Tagged With user styles

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Firefox with Greasemonkey or Stylish: Google Reader's recent redesign did streamline its interface, but ever-resourceful reader Dustin wants to maximise the feed reading area even more with his new "Absolutely Compact" user style. Google Reader Absolutely Compact packs even more text onto the screen than Google's new default look. Be warned: you've got to be a heavy keyboard shortcut user to enjoy this one, since the style strips away much of the interface. It also kills much of the whitespace in headline-only view, which can make scanning a bit harder on your peepers. Before you go install Greasemonkey or Stylish to try it out, compare before and after screenshots.

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Firefox with Greasmonkey (and other browsers): The Helvetireader theme for Google Reader strips away the bells and whistles and offers a minimal interface redesign for keyboard shortcut users. Install Helvetireader in Firefox with the Greasemonkey extension, Opera, a Chromium nightly build, or Safari with Greasekit. With Helvetireader enabled, GReader uses red and black Helvetica font and white background with a light grey gradient. Especially suited to work in Reader as a Fluid or Prism standalone app, Helvetireader is a free download.

Helvetireader

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If the high unread item counts in Google Reader are making browsing your feeds feel more like a chore than relaxed browsing, hide them using the Remove Unread Count user style, for use with the Stylish or Greasemonkey extension. The style hides all individual subscription and folder unread counts—only the count in the title bar remains—and developer says he built it to get rid of Reader guilt.

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Firefox with Stylish or Greasemonkey: The talented designers who redesigned your Gmail are back with that similar look for Google Calendar. The Google Calendar Redesigned user style is now available for download as a public beta, and gives your GCal that slick look you've come to love in your inbox. After the jump, get a few full screenshots of what your GCal looks like wearing the Redesigned style.

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Now that you've been running Firefox 3 for almost a week, it's time to customise its interface to your liking with a few great user styles. Just like you can add user scripts (JavaScript) to web pages with the Greasemonkey extension, you can also add user styles (CSS) to Firefox's interface with the Stylish extension. While lots of user styles just skin specific web sites with a new look, many can actually improve the browser itself by changing the look and behaviour of menus, tabs, dialogs, and buttons—Firefox's "chrome." Let's take a look at some of the best user styles which tweak, customise, enhance, and streamline Firefox's chrome.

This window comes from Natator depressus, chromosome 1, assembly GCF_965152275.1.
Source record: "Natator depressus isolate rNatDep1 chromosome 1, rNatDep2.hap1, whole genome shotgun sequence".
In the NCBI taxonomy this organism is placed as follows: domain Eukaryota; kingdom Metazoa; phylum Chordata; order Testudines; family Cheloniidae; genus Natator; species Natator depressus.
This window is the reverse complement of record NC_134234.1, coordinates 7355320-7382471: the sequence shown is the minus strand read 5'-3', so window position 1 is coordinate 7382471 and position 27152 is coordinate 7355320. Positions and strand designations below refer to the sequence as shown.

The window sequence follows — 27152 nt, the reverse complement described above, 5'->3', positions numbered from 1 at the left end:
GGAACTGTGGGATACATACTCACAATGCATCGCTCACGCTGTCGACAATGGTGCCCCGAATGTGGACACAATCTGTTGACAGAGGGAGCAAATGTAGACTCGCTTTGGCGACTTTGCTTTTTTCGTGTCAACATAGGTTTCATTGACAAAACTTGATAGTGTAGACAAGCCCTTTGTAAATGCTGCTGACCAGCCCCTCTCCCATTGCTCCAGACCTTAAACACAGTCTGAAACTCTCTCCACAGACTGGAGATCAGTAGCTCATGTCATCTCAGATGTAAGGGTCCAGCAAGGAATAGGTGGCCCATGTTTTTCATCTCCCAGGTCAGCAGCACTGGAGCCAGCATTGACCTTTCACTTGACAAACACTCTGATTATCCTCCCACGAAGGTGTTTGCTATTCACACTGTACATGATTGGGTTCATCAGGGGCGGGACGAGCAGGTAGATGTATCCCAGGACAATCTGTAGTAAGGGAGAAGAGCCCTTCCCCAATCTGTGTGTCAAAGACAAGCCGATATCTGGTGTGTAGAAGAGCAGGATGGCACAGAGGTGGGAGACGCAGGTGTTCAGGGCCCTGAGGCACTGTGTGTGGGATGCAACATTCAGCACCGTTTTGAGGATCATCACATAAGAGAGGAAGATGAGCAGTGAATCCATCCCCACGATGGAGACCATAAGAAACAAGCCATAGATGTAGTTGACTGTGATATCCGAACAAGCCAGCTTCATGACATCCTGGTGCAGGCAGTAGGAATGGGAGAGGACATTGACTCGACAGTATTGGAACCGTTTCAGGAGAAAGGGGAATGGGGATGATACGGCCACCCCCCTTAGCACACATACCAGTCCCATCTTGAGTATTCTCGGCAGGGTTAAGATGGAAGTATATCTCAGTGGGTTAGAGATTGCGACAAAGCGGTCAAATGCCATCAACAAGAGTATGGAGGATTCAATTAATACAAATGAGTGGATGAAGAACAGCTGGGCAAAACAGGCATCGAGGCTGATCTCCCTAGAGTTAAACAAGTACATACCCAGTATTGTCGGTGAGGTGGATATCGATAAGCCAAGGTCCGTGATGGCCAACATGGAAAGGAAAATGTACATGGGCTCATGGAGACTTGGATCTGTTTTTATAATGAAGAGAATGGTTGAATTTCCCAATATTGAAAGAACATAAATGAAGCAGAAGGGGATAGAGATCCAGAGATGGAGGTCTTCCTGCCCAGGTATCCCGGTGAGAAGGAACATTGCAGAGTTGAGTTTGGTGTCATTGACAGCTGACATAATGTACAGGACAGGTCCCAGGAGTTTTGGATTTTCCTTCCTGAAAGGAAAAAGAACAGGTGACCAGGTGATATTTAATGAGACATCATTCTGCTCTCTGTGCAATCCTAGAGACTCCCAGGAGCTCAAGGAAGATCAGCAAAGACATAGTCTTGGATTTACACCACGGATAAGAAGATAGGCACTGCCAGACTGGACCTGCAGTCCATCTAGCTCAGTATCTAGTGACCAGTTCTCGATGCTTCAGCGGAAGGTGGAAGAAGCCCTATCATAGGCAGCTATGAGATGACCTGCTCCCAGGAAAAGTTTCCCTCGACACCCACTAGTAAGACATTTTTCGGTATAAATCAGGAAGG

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One noticeable change between Firefox 2 and Firefox 3 is the yellow address bar background, which turned on in Firefox 2 when you visited encrypted web sites—the ones that start with https://. After much debate among the developers, Firefox 3 dropped that visual cue, but on Windows, with a little userChrome.css tweak, you can have that yellow background back. Here's how.

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This week I had the great pleasure and opportunity to present at the Web Directions North conference up in Vancouver about Better Gmail, the community-built Firefox extension that I compiled here at Lifehacker. If you're interested in the full story behind the extension, above you can check out the slide deck I used during my talk, and after the jump, a rough transcript of the presentation that goes along with it.

Note: The text below isn't exactly what I said on stage (I believe the audio will be available as a podcast at some point), but it was the script that I worked from. Throughout the text I've noted which slide was on screen during a particular section. Apologies for the length of this post, it was an hour-long talk!

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Firefox only: Love the bookmarks toolbar but only want it there when you need it? Reader Andy writes in with a tweak that makes the toolbar hide automatically, unless you mouse over it (like auto-hiding your Windows taskbar or Mac Dock.) To turn on auto-hiding you have to edit your Firefox profile's copy of userChrome.css Here's the code you need.

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Firefox with Greasemonkey or Stylish: Take advantage of every pixel of Google Maps screen real estate with the Google Maps Max Greasemonkey script/Stylish user style. GMaps Max wipes out the top header whitespace and displays your map full screen, with an optional driving directions sidebar. The Maps Max script also removes the Google copyright symbol and increases the inset map window four times. Check out some side-by-side comparison screenshots.